China’s new Foreign Relations Law

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July 05, 2023

Why in news?

China’s National People’s Congress adopted new Law on Foreign Relations of the People’s Republic of China came into effect on July 1.

What is the new law about?

  • China’s foreign relations law (FRL) was approved and put in effect on July 1, 2023.
  • It consists of 6 chapters and the Global Development Initiative and the Global Security Initiative are a part of it.
  • The law involving foreign affairs was drafted to safeguard China’s sovereignty, national security and development interests.
  • Implications - The law will tighten President Xi Jinping’s control over foreign policy.
  • The broader aim of the law is to give a legal stamp to many of the key objectives of Chinese foreign policy under President Xi.
  • Law also makes it a punishable offence if individuals or organisations were deemed to act against those objectives.

What will be the impact on foreign policy?

  • Centralised power - President Xi took office in 2012 since then, the control over foreign policy has become increasingly centralised.
  • Challenging - Now with legal stamp, challenging China’s foreign policy may be deemed as a violation of Chinese laws.
  • Political shift - The law also emphasises sovereignty and security as being at the heart of Chinese foreign policy as it is the case always.
  • For the first time in the reform era, the policy prioritised security over development and opening up.
  • Legal response to Western sanctions - China has repeatedly criticised US’ bans and restrictions, refuted allegations of corporate espionage and currency manipulation.
  • The law will reinforce the Law on Countering Sanctions.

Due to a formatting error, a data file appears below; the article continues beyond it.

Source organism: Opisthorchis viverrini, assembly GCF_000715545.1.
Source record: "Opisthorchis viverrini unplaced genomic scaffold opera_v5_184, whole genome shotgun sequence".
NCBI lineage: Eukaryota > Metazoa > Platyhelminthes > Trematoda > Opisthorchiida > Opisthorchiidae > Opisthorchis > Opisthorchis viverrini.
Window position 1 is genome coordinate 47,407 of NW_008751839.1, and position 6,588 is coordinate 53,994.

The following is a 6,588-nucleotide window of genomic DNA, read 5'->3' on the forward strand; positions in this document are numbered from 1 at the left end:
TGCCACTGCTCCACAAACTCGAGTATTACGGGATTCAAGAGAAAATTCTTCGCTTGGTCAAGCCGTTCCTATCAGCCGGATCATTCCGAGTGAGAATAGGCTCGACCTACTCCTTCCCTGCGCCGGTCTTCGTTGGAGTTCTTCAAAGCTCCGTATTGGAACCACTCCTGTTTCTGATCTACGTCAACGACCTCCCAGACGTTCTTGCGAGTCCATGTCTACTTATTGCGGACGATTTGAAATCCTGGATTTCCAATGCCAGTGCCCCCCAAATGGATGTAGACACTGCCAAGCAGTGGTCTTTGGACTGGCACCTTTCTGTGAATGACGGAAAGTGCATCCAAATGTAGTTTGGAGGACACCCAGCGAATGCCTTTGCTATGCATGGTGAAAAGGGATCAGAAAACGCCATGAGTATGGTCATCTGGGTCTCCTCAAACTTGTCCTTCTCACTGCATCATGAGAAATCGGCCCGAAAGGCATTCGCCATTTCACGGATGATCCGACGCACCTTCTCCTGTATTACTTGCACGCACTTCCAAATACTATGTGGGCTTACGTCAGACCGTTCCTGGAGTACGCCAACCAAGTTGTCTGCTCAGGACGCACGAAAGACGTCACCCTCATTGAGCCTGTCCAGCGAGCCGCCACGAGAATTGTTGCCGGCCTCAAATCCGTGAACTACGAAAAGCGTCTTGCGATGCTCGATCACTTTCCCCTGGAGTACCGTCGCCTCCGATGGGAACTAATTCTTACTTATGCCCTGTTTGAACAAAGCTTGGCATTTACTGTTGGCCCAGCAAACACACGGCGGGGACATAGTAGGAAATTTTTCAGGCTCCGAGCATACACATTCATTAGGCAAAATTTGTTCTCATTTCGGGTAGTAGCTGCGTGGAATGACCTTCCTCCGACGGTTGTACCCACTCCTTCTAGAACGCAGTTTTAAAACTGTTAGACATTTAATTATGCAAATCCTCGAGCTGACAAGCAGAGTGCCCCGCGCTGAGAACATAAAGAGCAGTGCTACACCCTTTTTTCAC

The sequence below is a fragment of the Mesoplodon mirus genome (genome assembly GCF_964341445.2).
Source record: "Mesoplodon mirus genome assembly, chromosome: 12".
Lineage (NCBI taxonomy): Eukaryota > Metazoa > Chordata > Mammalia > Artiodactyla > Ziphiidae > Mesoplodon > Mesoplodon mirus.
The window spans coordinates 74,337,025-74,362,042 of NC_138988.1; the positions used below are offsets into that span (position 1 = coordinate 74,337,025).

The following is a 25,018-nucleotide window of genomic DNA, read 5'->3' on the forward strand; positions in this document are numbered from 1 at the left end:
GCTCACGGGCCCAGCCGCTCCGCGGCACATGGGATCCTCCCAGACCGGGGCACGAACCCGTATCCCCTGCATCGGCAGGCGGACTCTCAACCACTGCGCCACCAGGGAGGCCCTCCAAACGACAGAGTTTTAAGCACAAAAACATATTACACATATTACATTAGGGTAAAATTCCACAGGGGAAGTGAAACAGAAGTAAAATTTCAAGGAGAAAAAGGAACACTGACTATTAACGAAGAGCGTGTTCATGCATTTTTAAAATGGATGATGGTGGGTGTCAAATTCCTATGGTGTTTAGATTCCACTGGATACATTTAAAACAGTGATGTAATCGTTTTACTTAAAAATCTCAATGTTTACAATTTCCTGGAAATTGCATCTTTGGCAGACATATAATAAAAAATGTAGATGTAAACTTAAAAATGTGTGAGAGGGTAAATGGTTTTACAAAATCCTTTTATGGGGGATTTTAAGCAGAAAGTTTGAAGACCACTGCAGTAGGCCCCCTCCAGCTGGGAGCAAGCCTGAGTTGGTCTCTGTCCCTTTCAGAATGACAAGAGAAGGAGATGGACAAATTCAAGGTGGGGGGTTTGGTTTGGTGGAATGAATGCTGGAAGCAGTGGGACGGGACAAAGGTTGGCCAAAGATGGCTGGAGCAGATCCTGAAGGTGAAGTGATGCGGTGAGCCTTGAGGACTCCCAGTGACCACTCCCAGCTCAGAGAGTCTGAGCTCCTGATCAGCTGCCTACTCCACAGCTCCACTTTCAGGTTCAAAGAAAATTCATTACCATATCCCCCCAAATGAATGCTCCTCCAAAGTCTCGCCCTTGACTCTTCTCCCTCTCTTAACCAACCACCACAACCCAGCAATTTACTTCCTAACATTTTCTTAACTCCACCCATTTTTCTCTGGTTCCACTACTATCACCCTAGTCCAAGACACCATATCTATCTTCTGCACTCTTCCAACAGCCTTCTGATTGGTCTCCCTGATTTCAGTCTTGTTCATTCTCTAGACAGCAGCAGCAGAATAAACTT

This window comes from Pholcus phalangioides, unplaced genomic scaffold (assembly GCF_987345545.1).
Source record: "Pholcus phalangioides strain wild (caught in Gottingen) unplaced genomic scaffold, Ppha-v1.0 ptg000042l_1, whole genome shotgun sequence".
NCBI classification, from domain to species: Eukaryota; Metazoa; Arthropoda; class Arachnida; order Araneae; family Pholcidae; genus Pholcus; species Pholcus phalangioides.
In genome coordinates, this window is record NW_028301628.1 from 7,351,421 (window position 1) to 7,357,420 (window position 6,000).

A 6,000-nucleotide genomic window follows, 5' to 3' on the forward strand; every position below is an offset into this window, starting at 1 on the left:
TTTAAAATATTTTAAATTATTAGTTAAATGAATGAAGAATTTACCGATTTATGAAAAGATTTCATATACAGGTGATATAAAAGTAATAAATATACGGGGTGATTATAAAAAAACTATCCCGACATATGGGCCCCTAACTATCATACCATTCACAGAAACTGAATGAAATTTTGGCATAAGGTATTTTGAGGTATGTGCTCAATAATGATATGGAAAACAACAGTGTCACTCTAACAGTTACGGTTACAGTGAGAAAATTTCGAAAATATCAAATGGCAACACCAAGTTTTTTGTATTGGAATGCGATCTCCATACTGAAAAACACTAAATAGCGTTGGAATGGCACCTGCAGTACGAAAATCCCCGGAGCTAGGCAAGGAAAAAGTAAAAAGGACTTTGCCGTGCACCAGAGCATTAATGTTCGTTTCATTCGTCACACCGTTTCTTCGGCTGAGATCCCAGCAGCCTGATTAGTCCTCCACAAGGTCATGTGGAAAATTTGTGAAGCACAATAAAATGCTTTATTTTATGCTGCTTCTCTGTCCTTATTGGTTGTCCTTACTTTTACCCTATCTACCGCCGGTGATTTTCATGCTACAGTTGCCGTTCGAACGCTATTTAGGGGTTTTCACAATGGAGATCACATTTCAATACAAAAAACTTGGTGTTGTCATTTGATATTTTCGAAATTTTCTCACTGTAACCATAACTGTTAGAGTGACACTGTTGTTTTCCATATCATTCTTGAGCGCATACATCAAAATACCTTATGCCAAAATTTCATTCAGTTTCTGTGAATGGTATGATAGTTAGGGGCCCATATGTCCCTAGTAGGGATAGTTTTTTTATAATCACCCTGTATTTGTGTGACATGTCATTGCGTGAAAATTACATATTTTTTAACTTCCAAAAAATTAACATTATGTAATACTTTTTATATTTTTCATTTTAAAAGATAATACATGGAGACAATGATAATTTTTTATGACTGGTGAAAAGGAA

• This will essentially make it illegal for Western companies operating within China to comply with sanctions aimed at the country.
  • Legal toolbox - China tries to make full use of the Foreign Relations Law as response to acts of containment, interference, sanctions against China.
  • Providing loans - The law appears to be a response to criticisms of China’s foreign lending and the debt crises in several of its partners.
  • According to Article 19 of the new law, China would
    1. Respect the sovereignty of recipient countries.
    2. Not interfere in their internal affairs or attach any political conditions to its aid.

What does the new law mean for India?

  • Neighbours - The law says China will grow relations with its neighbouring countries in accordance with the principle of amity, sincerity, mutual benefit and inclusiveness.
  • Border dispute - The emphasis of security, sovereignty and territorial integrity as key tenets of Chinese foreign policy coincide with the border dispute between India and China.
  • The case of Border law (2021) - It formalises China’s moves along the Line of Actual Control (LAC) upending both bilateral relations and decades-old mechanisms to manage the boundary dispute.
  • Similarity - Both the law coincides with territorial disputes being framed as matters of national sovereignty by Beijing rather than issues to be negotiated by 2 sides, narrows the scope for resolution.
  • India-U.S. ties - The US’s increasing proximity to India is seen as threat by China.
  • Agreements - It declares that implementation and application of treaties and agreements shall not undermine the sovereignty of the State, national security and public interests.
  • This may have a potential bearing on the signing of agreements to resolve disputes between the countries.

Article 8 - Any organisation or individual who commits acts that are detrimental to China’s national interests in the course of engaging in international exchanges shall be held accountable by law.

  • Indian companies - Article 8 impacts particularly Indian and foreign companies operating within China.
  • Ambiguity - What is deemed as “detrimental to China’s national interests” is not clear which gives wider scope to authorities implementing them.


  1. The Hindu - What is China’s new law on foreign relations?
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